The deep-sea fauna of the Atlantic Ocean is richly represented by sponges, corals, echinoderms, crustaceans, fish, and others. This fauna stands out in the independent Atlantic deep-sea region.


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The Sea, vol. 3. New York, 1963.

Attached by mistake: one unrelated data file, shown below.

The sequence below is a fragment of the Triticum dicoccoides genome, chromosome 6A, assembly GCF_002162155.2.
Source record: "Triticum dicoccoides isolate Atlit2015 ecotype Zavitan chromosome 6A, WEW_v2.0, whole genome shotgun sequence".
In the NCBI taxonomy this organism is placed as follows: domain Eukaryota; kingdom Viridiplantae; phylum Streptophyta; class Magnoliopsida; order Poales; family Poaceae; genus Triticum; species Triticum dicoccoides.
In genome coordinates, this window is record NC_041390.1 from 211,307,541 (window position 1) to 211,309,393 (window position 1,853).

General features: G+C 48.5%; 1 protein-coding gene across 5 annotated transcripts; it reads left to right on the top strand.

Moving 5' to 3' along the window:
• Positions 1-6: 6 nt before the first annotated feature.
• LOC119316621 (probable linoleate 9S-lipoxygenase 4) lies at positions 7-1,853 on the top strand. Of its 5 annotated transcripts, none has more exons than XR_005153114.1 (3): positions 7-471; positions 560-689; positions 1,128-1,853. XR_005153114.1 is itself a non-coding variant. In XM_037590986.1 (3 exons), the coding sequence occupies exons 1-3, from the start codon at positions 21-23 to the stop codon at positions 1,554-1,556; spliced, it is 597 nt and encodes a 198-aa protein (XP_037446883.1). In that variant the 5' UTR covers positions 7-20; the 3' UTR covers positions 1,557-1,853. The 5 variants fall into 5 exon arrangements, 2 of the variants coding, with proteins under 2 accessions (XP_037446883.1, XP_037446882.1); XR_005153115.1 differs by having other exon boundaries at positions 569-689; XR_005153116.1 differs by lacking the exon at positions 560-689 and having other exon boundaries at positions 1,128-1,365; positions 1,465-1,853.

The history of the exploration of the Atlantic Ocean can be divided into three periods: (1) from ancient voyages to 1749, (2) 1749–1872, and (3) from 1872 to the present. The first period was characterized by the study of the distribution of ocean waters and dry land in this part of the world, the determination of the continental boundaries of the Atlantic Ocean, and the determination of its connections with the other oceans. In the course of the first known voyages of the Phoenicians (1200 B.C.), the Carthaginians (fifth century B.C), the Greeks (fourth to second centuries B.C.), and the Romans (third to first centuries B.C.), information was obtained about the Atlantic’s coastal waters adjoining the shores of Europe and North Africa. During the ninth and tenth centuries the Normans sailed toward Iceland, Greenland, and North America. During the Middle Ages, Slavic tribes completed voyages on the Baltic Sea. In the 15th century Spanish and Portuguese sailors began to make distant voyages in search of routes to India and China. The most outstanding voyages during this period were made by the Portuguese B. Dias (1487), C. Columbus (1492–1503), the Englishman J. Cabot (1497), and the Portuguese Vasco da Gama (1498). In 1520, F. Magellan, in the first circumnavigation of the world, passed through the Strait of Magellan from the Atlantic to the Pacific Ocean. European navigators also opened up the coasts of North America in the 16th and 17th centuries (J. Davis, 1576–78; H. Hudson, 1610; W. Baffin, 1616; and others). By the turn of the 18th century, much of the expanse of the Atlantic Ocean had been studied. However, its southern boundary—the continent of Antarctica—was discovered only in 1819–21 by the first Russian antarctic expedition of F. F. Bellingshausen and M. P. Lazarev.